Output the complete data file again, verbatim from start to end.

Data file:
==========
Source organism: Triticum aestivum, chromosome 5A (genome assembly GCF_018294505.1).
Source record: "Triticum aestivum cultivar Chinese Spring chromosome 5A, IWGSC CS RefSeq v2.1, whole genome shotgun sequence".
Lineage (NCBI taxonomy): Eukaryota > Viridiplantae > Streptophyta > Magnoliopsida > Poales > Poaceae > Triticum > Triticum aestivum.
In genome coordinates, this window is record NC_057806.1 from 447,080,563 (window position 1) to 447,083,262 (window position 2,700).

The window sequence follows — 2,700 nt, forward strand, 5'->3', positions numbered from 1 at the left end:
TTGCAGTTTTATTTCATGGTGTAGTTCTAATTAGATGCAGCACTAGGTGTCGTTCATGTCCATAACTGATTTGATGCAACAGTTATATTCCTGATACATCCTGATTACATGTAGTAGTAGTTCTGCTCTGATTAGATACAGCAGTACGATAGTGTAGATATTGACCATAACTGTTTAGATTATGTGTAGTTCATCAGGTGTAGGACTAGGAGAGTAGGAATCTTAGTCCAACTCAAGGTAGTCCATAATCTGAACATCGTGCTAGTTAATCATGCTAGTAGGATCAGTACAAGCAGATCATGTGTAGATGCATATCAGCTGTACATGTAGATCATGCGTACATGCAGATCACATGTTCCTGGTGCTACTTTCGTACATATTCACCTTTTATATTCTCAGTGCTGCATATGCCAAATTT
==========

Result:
Source organism: Triticum aestivum, chromosome 5A (genome assembly GCF_018294505.1).
Source record: "Triticum aestivum cultivar Chinese Spring chromosome 5A, IWGSC CS RefSeq v2.1, whole genome shotgun sequence".
Lineage (NCBI taxonomy): Eukaryota > Viridiplantae > Streptophyta > Magnoliopsida > Poales > Poaceae > Triticum > Triticum aestivum.
In genome coordinates, this window is record NC_057806.1 from 447,080,563 (window position 1) to 447,083,262 (window position 2,700).

The window sequence follows — 2,700 nt, forward strand, 5'->3', positions numbered from 1 at the left end:
TTGCAGTTTTATTTCATGGTGTAGTTCTAATTAGATGCAGCACTAGGTGTCGTTCATGTCCATAACTGATTTGATGCAACAGTTATATTCCTGATACATCCTGATTACATGTAGTAGTAGTTCTGCTCTGATTAGATACAGCAGTACGATAGTGTAGATATTGACCATAACTGTTTAGATTATGTGTAGTTCATCAGGTGTAGGACTAGGAGAGTAGGAATCTTAGTCCAACTCAAGGTAGTCCATAATCTGAACATCGTGCTAGTTAATCATGCTAGTAGGATCAGTACAAGCAGATCATGTGTAGATGCATATCAGCTGTACATGTAGATCATGCGTACATGCAGATCACATGTTCCTGGTGCTACTTTCGTACATATTCACCTTTTATATTCTCAGTGCTGCATATGCCAAATTT